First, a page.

"The staging by director Jonathan Bank and the acting by the cast of five convey an air of sophistication to the plot and discourse...The intelligent conversation written by Malleson is perfectly captured as the cast members do justice to it under Bank’s direction that highlights the outward sincerity but underlying angst. Banks and his cast play it straight, not reaching for laughs, but letting the seriousness itself communicate amusement at the complications created." Full Review
"The play is more sex positive and forward thinking than anything to come out in the last decade...Even if 'Yours Unfaithfully' isn’t 'contributing' anything new to the form, or saying anything 'important,' its very existence is a political statement that proclaims only we should be allowed to decide what to do with our bodies and how to fulfill our pleasure...The Mint Theater company has put together a remarkable production anchored by Gray and Von Essen." Full Review
"Beautifully well written, thoughtful, intelligent play...The play is bracingly modern in its content and focus...The absence of full-on Brit accents was a disappointment to this audience member. Otherwise, this production is eminently satisfying in terms of Jonathan Bank's direction...All of the casting and performances are spot-on with the exception of Schnetzer, who seems a little too young, too easygoing, and yes, way too American." Full Review
"I won't say that 'Yours Unfaithfully' is the most consequential work that the Mint has unearthed from its vault of lost works—it is little too earnest, perhaps, its ironies a little too carefully polished—but there are many compensations in the author's unfailing elegance of expression…Under the super-smooth direction of Jonathan Bank, a quintet of actors, all equipped with a fine grasp of period style, make the most of Malleson's astringent portrait of an open marriage." Full Review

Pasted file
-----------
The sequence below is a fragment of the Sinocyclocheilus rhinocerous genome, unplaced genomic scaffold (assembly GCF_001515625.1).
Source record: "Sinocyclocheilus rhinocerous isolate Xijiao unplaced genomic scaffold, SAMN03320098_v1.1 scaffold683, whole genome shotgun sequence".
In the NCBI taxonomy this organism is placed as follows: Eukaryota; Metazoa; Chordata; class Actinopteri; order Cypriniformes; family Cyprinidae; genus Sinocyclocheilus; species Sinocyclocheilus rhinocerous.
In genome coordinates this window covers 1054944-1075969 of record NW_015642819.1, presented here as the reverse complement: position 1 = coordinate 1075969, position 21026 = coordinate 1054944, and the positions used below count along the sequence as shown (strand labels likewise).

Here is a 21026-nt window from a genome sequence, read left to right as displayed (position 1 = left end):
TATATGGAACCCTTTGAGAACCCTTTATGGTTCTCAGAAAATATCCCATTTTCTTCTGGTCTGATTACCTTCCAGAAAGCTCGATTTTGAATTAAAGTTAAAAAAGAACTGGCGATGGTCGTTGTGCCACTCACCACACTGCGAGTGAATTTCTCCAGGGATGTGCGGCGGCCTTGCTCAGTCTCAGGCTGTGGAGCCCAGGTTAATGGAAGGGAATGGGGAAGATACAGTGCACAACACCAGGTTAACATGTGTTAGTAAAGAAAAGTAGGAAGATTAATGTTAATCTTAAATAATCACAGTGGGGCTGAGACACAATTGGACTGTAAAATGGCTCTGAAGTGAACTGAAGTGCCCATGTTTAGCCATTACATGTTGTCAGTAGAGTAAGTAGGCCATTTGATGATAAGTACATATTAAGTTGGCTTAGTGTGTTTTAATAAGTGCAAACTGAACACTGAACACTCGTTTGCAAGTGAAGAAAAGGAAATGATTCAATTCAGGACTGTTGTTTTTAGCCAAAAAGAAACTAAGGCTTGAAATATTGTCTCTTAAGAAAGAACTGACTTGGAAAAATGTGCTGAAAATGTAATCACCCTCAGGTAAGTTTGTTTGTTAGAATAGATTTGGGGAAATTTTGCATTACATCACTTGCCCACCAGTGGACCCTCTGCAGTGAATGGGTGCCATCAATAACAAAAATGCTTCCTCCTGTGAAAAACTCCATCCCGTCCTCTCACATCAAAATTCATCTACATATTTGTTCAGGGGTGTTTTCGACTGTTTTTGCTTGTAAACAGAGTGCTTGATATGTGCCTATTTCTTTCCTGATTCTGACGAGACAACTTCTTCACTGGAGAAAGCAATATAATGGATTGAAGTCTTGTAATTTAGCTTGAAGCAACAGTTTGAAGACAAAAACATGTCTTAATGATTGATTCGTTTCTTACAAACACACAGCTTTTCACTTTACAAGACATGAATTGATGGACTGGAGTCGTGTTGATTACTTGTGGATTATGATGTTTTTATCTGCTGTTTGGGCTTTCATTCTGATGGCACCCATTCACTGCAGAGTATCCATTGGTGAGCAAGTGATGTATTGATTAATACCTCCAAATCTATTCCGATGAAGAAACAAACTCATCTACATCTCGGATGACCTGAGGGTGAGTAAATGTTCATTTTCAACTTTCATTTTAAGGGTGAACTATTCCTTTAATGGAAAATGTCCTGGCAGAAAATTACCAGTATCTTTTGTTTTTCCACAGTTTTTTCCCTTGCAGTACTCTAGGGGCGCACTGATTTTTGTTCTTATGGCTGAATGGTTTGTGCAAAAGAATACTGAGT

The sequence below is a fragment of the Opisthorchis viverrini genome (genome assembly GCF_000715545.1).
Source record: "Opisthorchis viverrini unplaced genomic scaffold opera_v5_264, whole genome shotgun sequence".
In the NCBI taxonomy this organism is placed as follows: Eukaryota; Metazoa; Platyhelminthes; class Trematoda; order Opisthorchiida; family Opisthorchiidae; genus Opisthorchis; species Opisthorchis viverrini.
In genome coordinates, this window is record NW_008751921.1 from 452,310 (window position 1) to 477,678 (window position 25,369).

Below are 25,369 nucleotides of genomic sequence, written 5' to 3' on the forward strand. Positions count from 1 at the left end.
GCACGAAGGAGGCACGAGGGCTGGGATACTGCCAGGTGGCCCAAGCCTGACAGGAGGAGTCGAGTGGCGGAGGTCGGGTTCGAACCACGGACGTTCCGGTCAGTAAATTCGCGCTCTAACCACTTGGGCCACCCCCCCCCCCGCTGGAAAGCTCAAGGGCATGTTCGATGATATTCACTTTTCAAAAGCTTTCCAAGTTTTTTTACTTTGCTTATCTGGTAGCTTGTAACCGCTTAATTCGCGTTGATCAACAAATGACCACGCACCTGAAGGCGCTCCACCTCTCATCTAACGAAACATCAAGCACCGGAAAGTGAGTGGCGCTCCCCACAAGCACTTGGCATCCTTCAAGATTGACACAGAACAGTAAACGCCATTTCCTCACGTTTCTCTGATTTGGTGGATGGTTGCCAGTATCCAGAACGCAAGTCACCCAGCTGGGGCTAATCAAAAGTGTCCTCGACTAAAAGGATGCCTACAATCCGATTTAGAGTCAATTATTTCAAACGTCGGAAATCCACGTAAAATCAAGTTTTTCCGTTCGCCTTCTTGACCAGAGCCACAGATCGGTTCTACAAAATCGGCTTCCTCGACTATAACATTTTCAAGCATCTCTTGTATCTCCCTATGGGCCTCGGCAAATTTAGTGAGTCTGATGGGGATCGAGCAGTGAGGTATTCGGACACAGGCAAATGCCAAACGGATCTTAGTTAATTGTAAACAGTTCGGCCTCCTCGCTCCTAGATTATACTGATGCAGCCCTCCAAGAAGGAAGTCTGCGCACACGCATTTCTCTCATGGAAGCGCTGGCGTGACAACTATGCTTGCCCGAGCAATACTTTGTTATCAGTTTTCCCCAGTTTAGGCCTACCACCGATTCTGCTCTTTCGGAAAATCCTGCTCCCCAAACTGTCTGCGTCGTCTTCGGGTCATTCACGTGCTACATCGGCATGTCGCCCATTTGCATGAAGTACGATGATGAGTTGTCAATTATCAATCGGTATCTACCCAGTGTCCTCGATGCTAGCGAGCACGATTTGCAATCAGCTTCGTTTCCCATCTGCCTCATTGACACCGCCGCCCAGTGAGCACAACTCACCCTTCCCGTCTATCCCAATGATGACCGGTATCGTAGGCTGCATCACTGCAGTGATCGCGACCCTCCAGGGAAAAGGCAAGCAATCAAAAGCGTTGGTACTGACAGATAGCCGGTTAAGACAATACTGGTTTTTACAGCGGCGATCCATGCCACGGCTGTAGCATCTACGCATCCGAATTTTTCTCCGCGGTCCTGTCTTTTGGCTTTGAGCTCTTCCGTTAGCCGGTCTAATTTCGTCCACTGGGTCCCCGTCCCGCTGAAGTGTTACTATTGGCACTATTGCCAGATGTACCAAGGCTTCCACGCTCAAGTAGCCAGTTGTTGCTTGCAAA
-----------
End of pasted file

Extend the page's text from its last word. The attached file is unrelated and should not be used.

“A gracefully done world premiere. Elisabeth Gray is elegantly alluring as Anne…Jonathan Bank's direction leans towards the darker side of Anne and Stephen's marital issues. There's a good deal of humor and wit throughout the evening, for sure, but Bank seems to be downplaying frivolity in favor of the emotions that may have inspired Malleson to write the play…This isn't a flaw, but rather an interesting turn in a finely acted production of an intriguing play." Full Review
"Though open marriage continues to have its yea and naysayers, it's all a tad passé given the many current departures from traditional man-woman monogamous relationships. Nevertheless it does all add up to an engaging two hours thanks to the often witty dialogue and the generally fine performances Mr. Bank has elicited from the actors...By introducing us to Miles Malleson with this never produced play, Jonathan Bank proves the validity of that old saw 'better late than never.'" Full Review
"For all its 'shocking' stance, 'Yours Unfaithfully' is a fairly conventional play...The introduction of a conventional moral compass is actually the new concept that the playwright brings in as he tweaks the amoral social comedy employed by Wilde and Shaw...It doesn't entirely leave the realm of the lightweight, but it adds some gravitas to the proceedings...The acting, under Bank's direction, is of the high quality we've come to expect from the Mint...Another winner for the Mint." Full Review